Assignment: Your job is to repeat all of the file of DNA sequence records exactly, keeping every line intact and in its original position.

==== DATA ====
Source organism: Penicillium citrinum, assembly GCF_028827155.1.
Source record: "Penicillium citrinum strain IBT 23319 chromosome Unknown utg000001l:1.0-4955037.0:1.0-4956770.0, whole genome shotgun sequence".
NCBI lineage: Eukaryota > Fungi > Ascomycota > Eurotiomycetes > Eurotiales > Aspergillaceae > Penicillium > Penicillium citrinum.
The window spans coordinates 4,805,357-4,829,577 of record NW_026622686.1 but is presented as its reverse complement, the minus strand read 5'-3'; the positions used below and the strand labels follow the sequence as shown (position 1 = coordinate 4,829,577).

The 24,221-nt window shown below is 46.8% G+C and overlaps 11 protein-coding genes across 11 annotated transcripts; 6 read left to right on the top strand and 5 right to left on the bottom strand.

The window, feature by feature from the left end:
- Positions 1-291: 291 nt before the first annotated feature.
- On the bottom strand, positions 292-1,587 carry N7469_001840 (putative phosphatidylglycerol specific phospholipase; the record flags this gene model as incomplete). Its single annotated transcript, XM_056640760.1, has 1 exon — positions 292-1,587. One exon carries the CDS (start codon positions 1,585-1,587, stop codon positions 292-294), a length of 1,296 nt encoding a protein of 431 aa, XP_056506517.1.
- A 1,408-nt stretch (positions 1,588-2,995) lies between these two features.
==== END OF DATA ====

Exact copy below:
Source organism: Penicillium citrinum, assembly GCF_028827155.1.
Source record: "Penicillium citrinum strain IBT 23319 chromosome Unknown utg000001l:1.0-4955037.0:1.0-4956770.0, whole genome shotgun sequence".
NCBI lineage: Eukaryota > Fungi > Ascomycota > Eurotiomycetes > Eurotiales > Aspergillaceae > Penicillium > Penicillium citrinum.
The window spans coordinates 4,805,357-4,829,577 of record NW_026622686.1 but is presented as its reverse complement, the minus strand read 5'-3'; the positions used below and the strand labels follow the sequence as shown (position 1 = coordinate 4,829,577).

The 24,221-nt window shown below is 46.8% G+C and overlaps 11 protein-coding genes across 11 annotated transcripts; 6 read left to right on the top strand and 5 right to left on the bottom strand.

The window, feature by feature from the left end:
- Positions 1-291: 291 nt before the first annotated feature.
- On the bottom strand, positions 292-1,587 carry N7469_001840 (putative phosphatidylglycerol specific phospholipase; the record flags this gene model as incomplete). Its single annotated transcript, XM_056640760.1, has 1 exon — positions 292-1,587. One exon carries the CDS (start codon positions 1,585-1,587, stop codon positions 292-294), a length of 1,296 nt encoding a protein of 431 aa, XP_056506517.1.
- A 1,408-nt stretch (positions 1,588-2,995) lies between these two features.